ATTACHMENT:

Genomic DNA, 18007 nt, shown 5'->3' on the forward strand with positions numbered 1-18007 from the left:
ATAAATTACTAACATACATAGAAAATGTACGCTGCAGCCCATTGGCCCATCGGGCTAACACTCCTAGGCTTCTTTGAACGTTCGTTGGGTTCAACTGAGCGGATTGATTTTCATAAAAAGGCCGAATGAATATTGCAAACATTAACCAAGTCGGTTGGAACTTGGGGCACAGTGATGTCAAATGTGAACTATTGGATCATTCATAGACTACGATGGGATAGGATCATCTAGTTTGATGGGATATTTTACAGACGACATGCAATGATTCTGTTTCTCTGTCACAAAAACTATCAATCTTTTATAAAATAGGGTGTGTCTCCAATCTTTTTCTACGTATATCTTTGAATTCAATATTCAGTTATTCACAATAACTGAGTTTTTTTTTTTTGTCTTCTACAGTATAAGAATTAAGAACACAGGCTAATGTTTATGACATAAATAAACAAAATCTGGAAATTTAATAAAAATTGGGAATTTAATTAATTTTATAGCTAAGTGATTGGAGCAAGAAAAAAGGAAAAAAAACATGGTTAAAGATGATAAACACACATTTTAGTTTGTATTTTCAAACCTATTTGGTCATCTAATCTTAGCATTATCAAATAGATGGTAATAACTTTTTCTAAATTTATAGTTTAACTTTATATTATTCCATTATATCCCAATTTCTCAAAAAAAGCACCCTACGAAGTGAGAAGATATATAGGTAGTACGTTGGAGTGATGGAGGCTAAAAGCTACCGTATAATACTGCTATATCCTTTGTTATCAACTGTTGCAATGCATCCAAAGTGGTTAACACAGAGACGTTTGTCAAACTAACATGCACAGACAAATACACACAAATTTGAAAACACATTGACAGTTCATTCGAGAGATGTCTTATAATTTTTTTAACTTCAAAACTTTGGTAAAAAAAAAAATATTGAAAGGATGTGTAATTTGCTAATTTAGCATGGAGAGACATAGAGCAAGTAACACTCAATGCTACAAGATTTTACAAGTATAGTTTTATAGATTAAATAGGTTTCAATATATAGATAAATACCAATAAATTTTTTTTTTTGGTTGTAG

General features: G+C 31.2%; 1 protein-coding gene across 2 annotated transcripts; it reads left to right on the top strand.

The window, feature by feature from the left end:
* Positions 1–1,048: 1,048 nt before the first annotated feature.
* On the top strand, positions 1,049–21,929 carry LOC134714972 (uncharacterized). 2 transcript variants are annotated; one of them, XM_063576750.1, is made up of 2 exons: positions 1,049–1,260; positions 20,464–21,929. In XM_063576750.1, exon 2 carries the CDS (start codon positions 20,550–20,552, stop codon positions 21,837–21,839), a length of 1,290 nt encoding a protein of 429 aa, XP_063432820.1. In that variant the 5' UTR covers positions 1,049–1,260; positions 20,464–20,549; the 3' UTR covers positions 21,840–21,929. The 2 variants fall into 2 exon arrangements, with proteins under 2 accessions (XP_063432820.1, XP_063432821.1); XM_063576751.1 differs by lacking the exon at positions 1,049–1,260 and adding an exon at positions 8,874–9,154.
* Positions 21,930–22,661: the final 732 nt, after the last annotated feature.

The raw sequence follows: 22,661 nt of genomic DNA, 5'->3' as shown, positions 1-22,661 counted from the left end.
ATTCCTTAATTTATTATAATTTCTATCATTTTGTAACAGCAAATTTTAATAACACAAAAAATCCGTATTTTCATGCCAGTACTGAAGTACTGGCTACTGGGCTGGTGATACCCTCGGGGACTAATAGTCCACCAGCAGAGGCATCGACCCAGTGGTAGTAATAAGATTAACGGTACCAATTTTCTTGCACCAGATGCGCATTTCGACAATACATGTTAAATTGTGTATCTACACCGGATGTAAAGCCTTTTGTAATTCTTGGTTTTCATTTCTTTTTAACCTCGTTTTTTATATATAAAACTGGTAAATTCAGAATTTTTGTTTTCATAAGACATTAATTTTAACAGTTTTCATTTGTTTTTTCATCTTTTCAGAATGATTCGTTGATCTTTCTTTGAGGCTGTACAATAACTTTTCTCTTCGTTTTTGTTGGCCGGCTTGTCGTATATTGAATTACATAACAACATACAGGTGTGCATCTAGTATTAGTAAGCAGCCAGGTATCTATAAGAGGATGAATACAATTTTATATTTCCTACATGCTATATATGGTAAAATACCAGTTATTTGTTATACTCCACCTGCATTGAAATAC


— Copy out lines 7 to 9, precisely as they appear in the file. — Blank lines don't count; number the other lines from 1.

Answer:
* Positions 21,930–22,661: the final 732 nt, after the last annotated feature.

The raw sequence follows: 22,661 nt of genomic DNA, 5'->3' as shown, positions 1-22,661 counted from the left end.
ATTCCTTAATTTATTATAATTTCTATCATTTTGTAACAGCAAATTTTAATAACACAAAAAATCCGTATTTTCATGCCAGTACTGAAGTACTGGCTACTGGGCTGGTGATACCCTCGGGGACTAATAGTCCACCAGCAGAGGCATCGACCCAGTGGTAGTAATAAGATTAACGGTACCAATTTTCTTGCACCAGATGCGCATTTCGACAATACATGTTAAATTGTGTATCTACACCGGATGTAAAGCCTTTTGTAATTCTTGGTTTTCATTTCTTTTTAACCTCGTTTTTTATATATAAAACTGGTAAATTCAGAATTTTTGTTTTCATAAGACATTAATTTTAACAGTTTTCATTTGTTTTTTCATCTTTTCAGAATGATTCGTTGATCTTTCTTTGAGGCTGTACAATAACTTTTCTCTTCGTTTTTGTTGGCCGGCTTGTCGTATATTGAATTACATAACAACATACAGGTGTGCATCTAGTATTAGTAAGCAGCCAGGTATCTATAAGAGGATGAATACAATTTTATATTTCCTACATGCTATATATGGTAAAATACCAGTTATTTGTTATACTCCACCTGCATTGAAATAC